πŸ‡±πŸ‡¦ Jungle Life on the Mighty Mekong River

Diary Entry

I leave Thailand in a small shack with rain dripping through the roof. Ian had already taken care of our visas in Chiang Mai. Leaving the country is not a problem and there is no sign of drug detection dogs or serious measures to prevent drug smuggling.

One dollar = 10,000 kip. My wallet is bursting

If the controls look like this, smugglers in the Golden Triangle don’t even have to bother to bring their goods to another country via secret routes.

After we have officially entered Laos and gotten the entry stamp and Laotian kip (10,000 kip = $1, my wallet is about to burst after exchanging $20) on the opposite bank, we board a boat again, a family houseboat, with us where we will travel the Mekong towards Luang Prabang for two days.

Our home on the river

The little boy of the family enthusiastically plays with the straps of our trekking backpacks while we make ourselves comfortable in the middle of the boat.

Since the boat is basically a house, we have to take off our shoes. The long wooden boat has a small driver’s cabin at the bow, where the father or the eldest son guides the ship. Each ship has a small bouquet of flowers or a plant on the bow instead of a “figurehead“. Behind the driver’s cab, where our luggage is also kept, there is a small free area, which one enters over a plank from land.

During the journey you can set up a few chairs here and enjoy the wind. Behind it begins the covered main lounge, which takes up more than half of the ship.

A few benches, behind them a carpeted area, was our main unfolding space. At the stern of the ship there is a small toilet cubicle and a small room for the family.

The scenery is incredible.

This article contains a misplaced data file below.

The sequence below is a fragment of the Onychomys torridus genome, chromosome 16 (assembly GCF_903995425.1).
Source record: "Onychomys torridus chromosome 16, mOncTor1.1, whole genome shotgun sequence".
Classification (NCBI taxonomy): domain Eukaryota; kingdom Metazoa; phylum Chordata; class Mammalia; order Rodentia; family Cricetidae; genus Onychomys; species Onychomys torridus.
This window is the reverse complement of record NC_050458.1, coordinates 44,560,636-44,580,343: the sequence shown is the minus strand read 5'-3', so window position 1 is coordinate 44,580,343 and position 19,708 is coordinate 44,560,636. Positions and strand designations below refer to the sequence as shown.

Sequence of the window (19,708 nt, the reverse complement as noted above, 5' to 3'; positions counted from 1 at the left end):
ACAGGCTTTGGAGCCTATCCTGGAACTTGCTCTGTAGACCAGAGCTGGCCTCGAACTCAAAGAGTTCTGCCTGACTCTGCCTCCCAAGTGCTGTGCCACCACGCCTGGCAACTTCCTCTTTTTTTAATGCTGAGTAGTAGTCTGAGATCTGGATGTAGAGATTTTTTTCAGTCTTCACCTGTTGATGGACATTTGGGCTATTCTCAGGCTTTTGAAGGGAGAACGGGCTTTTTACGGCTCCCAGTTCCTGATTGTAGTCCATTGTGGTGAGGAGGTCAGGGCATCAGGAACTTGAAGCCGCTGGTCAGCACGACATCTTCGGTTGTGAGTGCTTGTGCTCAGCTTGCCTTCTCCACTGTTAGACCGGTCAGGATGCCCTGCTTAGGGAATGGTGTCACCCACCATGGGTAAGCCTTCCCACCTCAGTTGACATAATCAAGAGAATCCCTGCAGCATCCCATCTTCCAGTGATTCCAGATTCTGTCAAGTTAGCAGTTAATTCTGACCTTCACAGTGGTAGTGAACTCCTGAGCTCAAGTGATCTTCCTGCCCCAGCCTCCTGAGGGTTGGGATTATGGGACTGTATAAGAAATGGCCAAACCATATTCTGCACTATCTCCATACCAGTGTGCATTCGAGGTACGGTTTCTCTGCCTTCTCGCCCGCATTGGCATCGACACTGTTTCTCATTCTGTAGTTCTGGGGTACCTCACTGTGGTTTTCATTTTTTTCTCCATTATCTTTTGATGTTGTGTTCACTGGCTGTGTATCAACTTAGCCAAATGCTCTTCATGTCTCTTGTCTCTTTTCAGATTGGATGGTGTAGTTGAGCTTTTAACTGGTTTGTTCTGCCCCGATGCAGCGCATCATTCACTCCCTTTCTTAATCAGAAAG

My adventurous spirit is dancing

I am so excited about this ride of wonders

The drive is long and the landscape that slowly passes us is magnificent. We quickly leave any signs of civilization behind. Around us are forested mountains that are shrouded in clouds when the sun isn’t shining. Large heron-like birds stand on small sandbanks. Lianas hang from tropical trees down into the water.

The animals that I only know from the zoo live here

The boatman must keep an eye on the river, because often in the middle of the Mekong rocks protrude from the surface; In general, the Mekong is not very deep, even if the largest freshwater fish in the world live here.

There are even life jackets on board. We think it’s great to sit on.

A trip in a houseboat

The largest freshwater fish in the world

On the way we only pass small fishing villages that still live under the simplest of conditions. The fishermen wave to us as we drive past, as all Asians generally greet us on river banks or roadsides. We stop in two villages to stretch our feet and buy fruit. The villages consist of a cluster of stilt houses and a small temple.

It has no jetty. You place the plank on the steep muddy embankment and have to fight your way up. You’ll sink ankle-deep in the mud or, if you’re too clumsy, you’ll happily slide back down the slope into the river.

We see the men building small dugouts, sawing boards for building houses and children eyeing us curiously. We see novice monks in the temples reading scriptures to large village audiences. I learn that this is a test on the way to becoming a monk.

Water buffalo graze between the huts and everywhere chickens and pigs run in front of our feet. We buy bananas, coconuts or biscuits from the villagers.

There are no roads to the villages except the river

I spend the rest of the day on deck, letting the wind blow around my ears, the sun burning my skin and sipping my coconut. I chat with our guide, Mister Wong, who will be with us until the end of our stay in Luang Prabang. He has a handy little notebook in which he has translated many terms of his language into English. I write down a lot of things and he explains to me how they are pronounced so that I can write them down in German phonetic transcription.

The numbers are also remarkably simple. Numbers 1-10: Nung, Song, Sam, Sih, Hah, Hok, Chet, Paat, Kao, Sip.

Sip et (11), Sip song (12), Sip sam (13)… Sao et (21), Sao song (22), Sam et (31), Sam song (32), … Sih et (41) … Hah et (51) … Hoi et (101), Hoi sip et (111), Phang et (1001), Phang hoi sip et (1111), Kao hoi kao sip kao phang kao hoi kao sip kao (999.999).

No matter where I was and where I went, people became even more cordial when I answered them in their native language. On the boat trip I have enough time to learn the little vocabulary.